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Different Kind of Glory: Jesus Is More than a New Moses

“Who is Jesus?”

Early Christians hammered out several statements about the identity of Jesus and affirmed we mustn’t merely say one thing about him but two things: Jesus is truly man and truly God. Even well-intentioned approaches can emphasize one of the truths and implicitly downplay the other.

For example, biblical theology helps us see Christ in the whole storyline of Scripture. Many characters from the Old Testament serve as types that help us understand the Messiah that was to come. Jesus is the new and better Adam, the new and better David, and the new and better Moses. But if we aren’t careful, we can fail to recognize the fundamental distinctions between those men and the much greater man their lives pointed toward.

In some ways, Jesus is a new Moses—there are parallel aspects in their lives. For example, in the transfiguration Jesus, like Moses, goes up a mountain after six days, a cloud descends, his face shines, and a voice speaks from the cloud. However, to see Jesus as merely the new Moses misses something important. The transfiguration narrative (Matt. 17:1–13; Mark 9:2–13; Luke 9:28–35) reveals three key differences that help us see the radical distinctions between Moses and Jesus.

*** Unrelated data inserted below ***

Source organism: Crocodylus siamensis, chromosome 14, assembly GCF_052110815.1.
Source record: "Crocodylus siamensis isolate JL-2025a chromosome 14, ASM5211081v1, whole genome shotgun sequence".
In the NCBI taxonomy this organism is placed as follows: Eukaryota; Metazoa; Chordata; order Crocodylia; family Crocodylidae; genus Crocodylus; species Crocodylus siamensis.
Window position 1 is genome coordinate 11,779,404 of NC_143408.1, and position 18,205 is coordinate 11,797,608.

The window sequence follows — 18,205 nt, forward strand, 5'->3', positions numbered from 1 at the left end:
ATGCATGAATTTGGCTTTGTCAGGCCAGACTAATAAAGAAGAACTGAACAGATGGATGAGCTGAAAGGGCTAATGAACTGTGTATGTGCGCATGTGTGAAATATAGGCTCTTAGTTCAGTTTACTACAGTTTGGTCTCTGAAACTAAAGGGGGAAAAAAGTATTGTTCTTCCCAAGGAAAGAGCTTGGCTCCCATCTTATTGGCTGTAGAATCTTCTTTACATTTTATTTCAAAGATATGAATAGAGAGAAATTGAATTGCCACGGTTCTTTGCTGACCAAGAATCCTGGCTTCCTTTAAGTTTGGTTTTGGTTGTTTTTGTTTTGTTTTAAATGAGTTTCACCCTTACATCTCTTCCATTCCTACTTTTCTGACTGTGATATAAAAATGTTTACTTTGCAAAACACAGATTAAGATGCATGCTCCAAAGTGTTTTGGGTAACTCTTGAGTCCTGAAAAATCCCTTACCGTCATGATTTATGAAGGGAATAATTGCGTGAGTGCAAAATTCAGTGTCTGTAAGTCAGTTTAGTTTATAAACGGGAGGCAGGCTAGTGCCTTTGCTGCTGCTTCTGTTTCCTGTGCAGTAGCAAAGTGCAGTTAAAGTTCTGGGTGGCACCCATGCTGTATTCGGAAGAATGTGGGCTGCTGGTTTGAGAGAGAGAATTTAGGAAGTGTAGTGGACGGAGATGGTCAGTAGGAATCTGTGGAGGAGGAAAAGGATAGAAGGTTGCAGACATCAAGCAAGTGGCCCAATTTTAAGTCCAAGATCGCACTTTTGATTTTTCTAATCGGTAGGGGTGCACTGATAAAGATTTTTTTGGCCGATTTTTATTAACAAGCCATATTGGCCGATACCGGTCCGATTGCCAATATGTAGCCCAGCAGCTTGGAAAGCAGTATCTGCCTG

1. Their Shining Faces

Both Moses and Jesus ascend a mountain and have their faces shine. After Moses met with the Lord, he had to veil his radiant face because it was too bright for the Israelites to bear (Ex. 34:35). The light of the glory of God was so powerful it altered his appearance. Similarly, when Jesus goes up on the mountain, Matthew says Jesus’s face shone like the sun (Matt. 17:2).

However, Jesus’s glory is of a different nature than Moses’s. Moses’s face shone because he was reflecting another’s glory; Jesus’s face shone because of his own glory. Moses’s face was radiant because of his proximity to Yahweh; Jesus’s face was radiant because he is Yahweh. Jesus is the “radiance of the glory of God” (Heb. 1:3).